ICANN had said last month, before the Zoom changes, that it would require passwords in order to limit the risk of Zoombombing — where trolls show up and spam the meeting with offensive content. One ICANN Zoom session had been trolled in this way in March.

The org also said today that participants will be asked to give their consent to be recorded upon entry to a session.

“It is our hope that this small change empowers attendees by providing quick access and more control over the acceptance of our policies as it relates to attending virtual meetings,” ICANN lied, to cover for the obvious piece of legal ass-covering.

Refuse consent and see how far you get.

After Zoom trolling, ICANN 68 will be password-protected

Kevin Murphy, May 6, 2020, Domain Policy

If you want to show up to ICANN 68, which will be held online next month, you’re going to need a password.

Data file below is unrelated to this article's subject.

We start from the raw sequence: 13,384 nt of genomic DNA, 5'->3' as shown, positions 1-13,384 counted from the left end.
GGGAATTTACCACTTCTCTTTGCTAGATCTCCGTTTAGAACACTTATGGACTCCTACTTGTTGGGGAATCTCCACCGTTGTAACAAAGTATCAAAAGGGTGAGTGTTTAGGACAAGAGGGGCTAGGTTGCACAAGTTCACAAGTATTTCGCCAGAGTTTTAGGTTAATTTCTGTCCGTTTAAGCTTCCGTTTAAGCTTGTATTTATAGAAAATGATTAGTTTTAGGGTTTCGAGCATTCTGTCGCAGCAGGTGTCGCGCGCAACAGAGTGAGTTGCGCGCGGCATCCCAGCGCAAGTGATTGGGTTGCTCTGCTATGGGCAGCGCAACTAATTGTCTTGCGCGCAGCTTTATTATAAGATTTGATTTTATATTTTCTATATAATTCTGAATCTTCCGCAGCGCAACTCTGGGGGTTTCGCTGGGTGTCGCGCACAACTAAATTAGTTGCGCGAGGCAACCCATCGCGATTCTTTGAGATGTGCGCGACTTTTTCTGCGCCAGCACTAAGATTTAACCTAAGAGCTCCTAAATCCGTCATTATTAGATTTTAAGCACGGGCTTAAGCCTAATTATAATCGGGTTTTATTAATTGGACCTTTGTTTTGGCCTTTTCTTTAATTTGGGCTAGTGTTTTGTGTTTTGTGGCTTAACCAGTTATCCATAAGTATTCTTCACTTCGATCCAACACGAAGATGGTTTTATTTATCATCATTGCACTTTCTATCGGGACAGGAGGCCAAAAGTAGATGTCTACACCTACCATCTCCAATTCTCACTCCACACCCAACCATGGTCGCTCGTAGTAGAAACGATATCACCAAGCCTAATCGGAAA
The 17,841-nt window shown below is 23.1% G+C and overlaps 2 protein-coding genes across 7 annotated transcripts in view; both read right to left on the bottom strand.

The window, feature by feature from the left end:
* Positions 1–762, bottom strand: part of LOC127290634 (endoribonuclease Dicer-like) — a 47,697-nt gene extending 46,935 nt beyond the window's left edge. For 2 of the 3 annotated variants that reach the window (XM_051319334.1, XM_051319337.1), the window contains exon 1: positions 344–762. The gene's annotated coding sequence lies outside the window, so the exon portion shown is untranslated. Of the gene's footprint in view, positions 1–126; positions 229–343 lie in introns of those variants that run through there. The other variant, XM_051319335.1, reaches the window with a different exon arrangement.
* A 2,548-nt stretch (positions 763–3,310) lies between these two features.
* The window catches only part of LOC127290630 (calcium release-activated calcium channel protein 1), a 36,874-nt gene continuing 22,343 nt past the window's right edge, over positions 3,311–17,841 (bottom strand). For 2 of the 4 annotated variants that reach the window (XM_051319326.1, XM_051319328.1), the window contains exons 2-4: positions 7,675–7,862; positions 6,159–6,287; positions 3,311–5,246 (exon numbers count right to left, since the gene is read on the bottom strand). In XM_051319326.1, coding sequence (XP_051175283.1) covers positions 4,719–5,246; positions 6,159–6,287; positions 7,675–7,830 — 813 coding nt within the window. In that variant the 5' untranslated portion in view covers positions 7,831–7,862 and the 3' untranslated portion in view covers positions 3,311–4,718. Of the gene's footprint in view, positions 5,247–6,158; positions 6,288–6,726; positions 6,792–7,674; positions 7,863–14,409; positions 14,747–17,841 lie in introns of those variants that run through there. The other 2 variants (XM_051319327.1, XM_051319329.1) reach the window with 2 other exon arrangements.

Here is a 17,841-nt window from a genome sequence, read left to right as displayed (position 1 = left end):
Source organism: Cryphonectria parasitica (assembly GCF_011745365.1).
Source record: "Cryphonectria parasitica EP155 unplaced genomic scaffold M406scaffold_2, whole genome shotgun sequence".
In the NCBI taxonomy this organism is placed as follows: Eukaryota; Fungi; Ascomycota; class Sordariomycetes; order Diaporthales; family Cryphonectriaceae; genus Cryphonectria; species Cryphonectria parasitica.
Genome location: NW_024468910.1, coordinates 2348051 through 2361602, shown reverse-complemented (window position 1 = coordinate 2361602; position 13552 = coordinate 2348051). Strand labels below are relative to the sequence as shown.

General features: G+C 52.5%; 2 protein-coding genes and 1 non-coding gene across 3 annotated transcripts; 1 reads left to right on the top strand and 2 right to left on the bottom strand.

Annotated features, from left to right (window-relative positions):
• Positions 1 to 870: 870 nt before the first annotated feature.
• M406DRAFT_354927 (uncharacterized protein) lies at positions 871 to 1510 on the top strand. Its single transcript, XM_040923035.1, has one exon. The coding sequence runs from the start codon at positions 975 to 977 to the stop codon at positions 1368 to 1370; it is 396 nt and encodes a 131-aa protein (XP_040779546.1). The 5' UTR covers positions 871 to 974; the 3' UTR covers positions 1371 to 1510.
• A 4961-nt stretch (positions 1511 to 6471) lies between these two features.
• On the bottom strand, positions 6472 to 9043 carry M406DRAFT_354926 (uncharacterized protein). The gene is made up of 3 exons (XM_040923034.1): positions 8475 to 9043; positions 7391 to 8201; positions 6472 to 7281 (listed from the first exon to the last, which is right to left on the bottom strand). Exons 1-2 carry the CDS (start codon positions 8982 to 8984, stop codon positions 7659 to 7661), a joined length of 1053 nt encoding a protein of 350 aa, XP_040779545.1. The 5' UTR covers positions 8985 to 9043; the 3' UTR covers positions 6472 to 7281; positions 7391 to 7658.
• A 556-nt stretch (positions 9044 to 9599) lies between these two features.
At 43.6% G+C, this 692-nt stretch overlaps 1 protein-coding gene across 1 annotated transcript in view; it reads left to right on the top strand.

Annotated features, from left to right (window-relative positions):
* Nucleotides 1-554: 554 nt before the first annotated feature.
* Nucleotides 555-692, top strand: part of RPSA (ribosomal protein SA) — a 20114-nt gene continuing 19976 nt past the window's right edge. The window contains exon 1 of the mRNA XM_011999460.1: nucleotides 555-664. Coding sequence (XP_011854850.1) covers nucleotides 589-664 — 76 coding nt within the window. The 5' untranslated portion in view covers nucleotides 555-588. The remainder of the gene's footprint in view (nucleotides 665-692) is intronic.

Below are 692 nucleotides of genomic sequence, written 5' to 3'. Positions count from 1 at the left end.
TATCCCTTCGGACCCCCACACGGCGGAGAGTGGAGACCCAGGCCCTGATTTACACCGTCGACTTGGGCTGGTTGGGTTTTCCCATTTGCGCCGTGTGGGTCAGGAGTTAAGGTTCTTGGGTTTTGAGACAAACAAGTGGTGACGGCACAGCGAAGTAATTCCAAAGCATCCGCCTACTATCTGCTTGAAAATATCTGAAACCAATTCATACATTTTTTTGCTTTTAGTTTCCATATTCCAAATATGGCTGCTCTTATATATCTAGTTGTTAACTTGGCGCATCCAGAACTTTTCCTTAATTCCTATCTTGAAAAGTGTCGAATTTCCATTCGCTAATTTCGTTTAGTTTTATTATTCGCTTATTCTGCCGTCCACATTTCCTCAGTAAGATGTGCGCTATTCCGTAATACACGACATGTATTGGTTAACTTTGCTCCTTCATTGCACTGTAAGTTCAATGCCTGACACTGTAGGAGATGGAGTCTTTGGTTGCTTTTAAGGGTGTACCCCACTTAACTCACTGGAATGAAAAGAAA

ICANN said this week that it’s updating its Zoom software and standard configuration to require passwords. In a blog post outlining a number of changes to its Zoom instance, ICANN said:

The most impactful change is the new requirement that all meetings be secured with a password. This is the first step recommended by security professionals to keep meetings secure, and one which we had largely adopted org-wide prior to making it a requirement for all. We will make another announcement in the coming weeks regarding how this may impact joining meetings during ICANN68, as we work towards the best overall solution.

Quite how this could work while maintaining the usual openness of ICANN’s public meetings — which have always been free to attend basically anonymously — remains to be seen.

At ICANN 67, Zoom sessions that were open to the public simply required you to enter a name. Any name. At in-person public meetings, I don’t think you even need to show ID to get a hall pass.